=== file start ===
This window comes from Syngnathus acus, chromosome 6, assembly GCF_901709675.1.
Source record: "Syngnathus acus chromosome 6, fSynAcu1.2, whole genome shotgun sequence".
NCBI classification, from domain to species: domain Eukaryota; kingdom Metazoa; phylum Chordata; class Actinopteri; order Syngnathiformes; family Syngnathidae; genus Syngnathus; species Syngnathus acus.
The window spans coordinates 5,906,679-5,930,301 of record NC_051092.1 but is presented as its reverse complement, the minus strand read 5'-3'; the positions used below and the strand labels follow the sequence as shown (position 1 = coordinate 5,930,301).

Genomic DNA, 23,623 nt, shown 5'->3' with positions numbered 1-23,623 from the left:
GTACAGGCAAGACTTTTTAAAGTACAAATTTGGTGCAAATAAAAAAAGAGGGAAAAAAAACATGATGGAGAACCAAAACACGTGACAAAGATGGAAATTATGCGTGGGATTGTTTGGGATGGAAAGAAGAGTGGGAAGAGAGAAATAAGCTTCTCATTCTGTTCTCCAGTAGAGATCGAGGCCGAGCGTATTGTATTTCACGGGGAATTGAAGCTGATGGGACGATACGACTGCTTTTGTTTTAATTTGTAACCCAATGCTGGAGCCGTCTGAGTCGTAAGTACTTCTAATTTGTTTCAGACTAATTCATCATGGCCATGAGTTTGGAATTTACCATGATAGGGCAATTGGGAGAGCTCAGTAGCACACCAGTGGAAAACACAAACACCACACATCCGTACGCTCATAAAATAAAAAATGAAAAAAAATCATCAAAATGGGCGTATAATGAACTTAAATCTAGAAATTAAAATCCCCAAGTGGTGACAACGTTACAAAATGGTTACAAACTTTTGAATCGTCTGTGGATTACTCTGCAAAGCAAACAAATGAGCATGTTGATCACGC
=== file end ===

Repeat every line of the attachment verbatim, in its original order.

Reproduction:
This window comes from Syngnathus acus, chromosome 6, assembly GCF_901709675.1.
Source record: "Syngnathus acus chromosome 6, fSynAcu1.2, whole genome shotgun sequence".
NCBI classification, from domain to species: domain Eukaryota; kingdom Metazoa; phylum Chordata; class Actinopteri; order Syngnathiformes; family Syngnathidae; genus Syngnathus; species Syngnathus acus.
The window spans coordinates 5,906,679-5,930,301 of record NC_051092.1 but is presented as its reverse complement, the minus strand read 5'-3'; the positions used below and the strand labels follow the sequence as shown (position 1 = coordinate 5,930,301).

Genomic DNA, 23,623 nt, shown 5'->3' with positions numbered 1-23,623 from the left:
GTACAGGCAAGACTTTTTAAAGTACAAATTTGGTGCAAATAAAAAAAGAGGGAAAAAAAACATGATGGAGAACCAAAACACGTGACAAAGATGGAAATTATGCGTGGGATTGTTTGGGATGGAAAGAAGAGTGGGAAGAGAGAAATAAGCTTCTCATTCTGTTCTCCAGTAGAGATCGAGGCCGAGCGTATTGTATTTCACGGGGAATTGAAGCTGATGGGACGATACGACTGCTTTTGTTTTAATTTGTAACCCAATGCTGGAGCCGTCTGAGTCGTAAGTACTTCTAATTTGTTTCAGACTAATTCATCATGGCCATGAGTTTGGAATTTACCATGATAGGGCAATTGGGAGAGCTCAGTAGCACACCAGTGGAAAACACAAACACCACACATCCGTACGCTCATAAAATAAAAAATGAAAAAAAATCATCAAAATGGGCGTATAATGAACTTAAATCTAGAAATTAAAATCCCCAAGTGGTGACAACGTTACAAAATGGTTACAAACTTTTGAATCGTCTGTGGATTACTCTGCAAAGCAAACAAATGAGCATGTTGATCACGC